Petitioner had experienced substantial emotional stress and physical problems concerning the financial crisis involving ITBA. At the time the suit against Gandolfo was settled, petitioner owed approximately $300,000, evidenced by notes, secured by mortgages on her citrus grove. The shortfall between petitioner's settlement and her outstanding debt caused her to lapse into a state of mental depression. Petitioner, who considers herself well versed in medical concepts, decided that, rather than go to a psychiatrist, she would attempt to relieve her stress by other means.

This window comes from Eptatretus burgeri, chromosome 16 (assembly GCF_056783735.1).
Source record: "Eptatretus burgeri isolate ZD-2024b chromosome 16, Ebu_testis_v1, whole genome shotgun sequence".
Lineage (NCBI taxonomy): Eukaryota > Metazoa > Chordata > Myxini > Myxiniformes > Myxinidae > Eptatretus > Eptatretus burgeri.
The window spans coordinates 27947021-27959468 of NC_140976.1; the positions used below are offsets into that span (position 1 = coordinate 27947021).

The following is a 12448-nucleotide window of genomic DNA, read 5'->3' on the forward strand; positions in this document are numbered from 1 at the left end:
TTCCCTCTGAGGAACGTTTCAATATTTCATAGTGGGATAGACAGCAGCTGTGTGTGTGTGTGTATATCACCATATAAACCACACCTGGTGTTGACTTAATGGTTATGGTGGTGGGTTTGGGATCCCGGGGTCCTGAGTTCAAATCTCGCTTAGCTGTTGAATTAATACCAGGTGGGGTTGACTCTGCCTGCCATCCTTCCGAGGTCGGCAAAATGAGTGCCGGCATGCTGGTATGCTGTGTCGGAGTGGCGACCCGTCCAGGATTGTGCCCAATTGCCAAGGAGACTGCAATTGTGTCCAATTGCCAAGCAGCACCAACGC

Petitioner went to the Maharishi Ayur-Veda Health Center in Palm Beach, Florida, and sought the assistance of Dr. Deepak Chopra, who specializes in the treatment of stress-related problems of the nervous system. Petitioner spent 5 days, on an outpatient basis, in the clinic for "parchakarmic" treatment. Her treatment consisted of a special vegetarian diet to remove "toxics", two people performing body massages on petitioner, and hot oil bath treatments. In addition to her trip to the clinic in Palm Beach, petitioner had received massages from various individuals prior to and following her clinic visit. Donald D. Mayfield, a homeopathic acupuncture physician, whom petitioner used during 1990 and 1991, had suggested the use of body massage and colonic irrigation, in addition to her office visits with him.